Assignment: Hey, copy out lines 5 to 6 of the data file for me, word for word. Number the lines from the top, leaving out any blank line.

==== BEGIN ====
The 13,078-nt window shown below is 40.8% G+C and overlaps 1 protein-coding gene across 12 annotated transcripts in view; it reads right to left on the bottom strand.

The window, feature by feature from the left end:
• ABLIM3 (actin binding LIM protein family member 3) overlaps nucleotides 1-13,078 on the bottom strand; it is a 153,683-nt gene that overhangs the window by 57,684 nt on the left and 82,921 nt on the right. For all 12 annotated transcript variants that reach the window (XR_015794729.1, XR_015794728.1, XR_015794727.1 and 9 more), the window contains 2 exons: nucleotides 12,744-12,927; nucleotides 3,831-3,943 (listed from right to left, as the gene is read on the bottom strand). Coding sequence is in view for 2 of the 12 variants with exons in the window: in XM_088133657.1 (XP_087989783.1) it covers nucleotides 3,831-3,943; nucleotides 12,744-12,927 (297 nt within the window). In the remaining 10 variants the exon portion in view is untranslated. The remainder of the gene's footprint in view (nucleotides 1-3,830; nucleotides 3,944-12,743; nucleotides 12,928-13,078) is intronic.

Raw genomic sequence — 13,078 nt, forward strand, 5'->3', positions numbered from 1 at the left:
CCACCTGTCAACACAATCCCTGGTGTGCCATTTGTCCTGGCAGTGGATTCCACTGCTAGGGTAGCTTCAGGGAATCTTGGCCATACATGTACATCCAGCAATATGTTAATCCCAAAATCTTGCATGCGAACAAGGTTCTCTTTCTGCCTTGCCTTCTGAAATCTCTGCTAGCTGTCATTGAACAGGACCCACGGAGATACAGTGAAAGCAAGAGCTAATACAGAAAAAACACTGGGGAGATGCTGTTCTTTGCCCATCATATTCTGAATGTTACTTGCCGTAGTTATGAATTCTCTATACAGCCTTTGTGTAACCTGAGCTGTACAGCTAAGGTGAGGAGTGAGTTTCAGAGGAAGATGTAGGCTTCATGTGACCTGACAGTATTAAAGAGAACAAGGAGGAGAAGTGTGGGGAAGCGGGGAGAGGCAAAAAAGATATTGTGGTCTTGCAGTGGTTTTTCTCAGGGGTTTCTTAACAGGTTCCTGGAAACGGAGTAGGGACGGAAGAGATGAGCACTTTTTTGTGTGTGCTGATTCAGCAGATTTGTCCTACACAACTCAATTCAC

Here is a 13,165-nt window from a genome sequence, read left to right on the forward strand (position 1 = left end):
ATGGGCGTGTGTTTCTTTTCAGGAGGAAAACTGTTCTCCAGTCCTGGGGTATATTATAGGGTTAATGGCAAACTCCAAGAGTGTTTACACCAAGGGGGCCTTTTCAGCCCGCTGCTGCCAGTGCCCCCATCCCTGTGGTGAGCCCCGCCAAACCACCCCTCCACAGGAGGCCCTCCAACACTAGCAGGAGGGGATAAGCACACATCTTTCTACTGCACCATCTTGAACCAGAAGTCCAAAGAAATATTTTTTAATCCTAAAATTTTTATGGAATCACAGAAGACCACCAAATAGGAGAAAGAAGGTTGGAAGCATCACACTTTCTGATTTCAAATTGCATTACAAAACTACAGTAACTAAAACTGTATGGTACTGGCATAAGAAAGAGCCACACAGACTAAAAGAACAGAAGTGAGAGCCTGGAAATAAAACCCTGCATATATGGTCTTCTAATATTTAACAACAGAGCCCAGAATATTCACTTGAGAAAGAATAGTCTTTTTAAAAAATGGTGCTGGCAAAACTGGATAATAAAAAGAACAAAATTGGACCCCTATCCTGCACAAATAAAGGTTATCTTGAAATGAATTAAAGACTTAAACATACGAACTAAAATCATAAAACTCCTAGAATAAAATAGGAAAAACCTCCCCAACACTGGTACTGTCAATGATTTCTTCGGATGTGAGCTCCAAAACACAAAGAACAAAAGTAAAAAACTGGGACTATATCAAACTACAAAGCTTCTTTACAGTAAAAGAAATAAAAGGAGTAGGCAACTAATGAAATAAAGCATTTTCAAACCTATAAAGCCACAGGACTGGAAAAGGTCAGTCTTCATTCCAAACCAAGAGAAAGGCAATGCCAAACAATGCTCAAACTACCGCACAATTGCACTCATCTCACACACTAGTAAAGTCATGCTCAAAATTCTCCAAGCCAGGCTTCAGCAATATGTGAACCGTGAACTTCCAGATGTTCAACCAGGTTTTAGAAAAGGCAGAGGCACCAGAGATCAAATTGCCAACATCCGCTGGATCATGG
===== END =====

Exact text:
CCACCTGTCAACACAATCCCTGGTGTGCCATTTGTCCTGGCAGTGGATTCCACTGCTAGGGTAGCTTCAGGGAATCTTGGCCATACATGTACATCCAGCAATATGTTAATCCCAAAATCTTGCATGCGAACAAGGTTCTCTTTCTGCCTTGCCTTCTGAAATCTCTGCTAGCTGTCATTGAACAGGACCCACGGAGATACAGTGAAAGCAAGAGCTAATACAGAAAAAACACTGGGGAGATGCTGTTCTTTGCCCATCATATTCTGAATGTTACTTGCCGTAGTTATGAATTCTCTATACAGCCTTTGTGTAACCTGAGCTGTACAGCTAAGGTGAGGAGTGAGTTTCAGAGGAAGATGTAGGCTTCATGTGACCTGACAGTATTAAAGAGAACAAGGAGGAGAAGTGTGGGGAAGCGGGGAGAGGCAAAAAAGATATTGTGGTCTTGCAGTGGTTTTTCTCAGGGGTTTCTTAACAGGTTCCTGGAAACGGAGTAGGGACGGAAGAGATGAGCACTTTTTTGTGTGTGCTGATTCAGCAGATTTGTCCTACACAACTCAATTCAC

Here is a 13,165-nt window from a genome sequence, read left to right on the forward strand (position 1 = left end):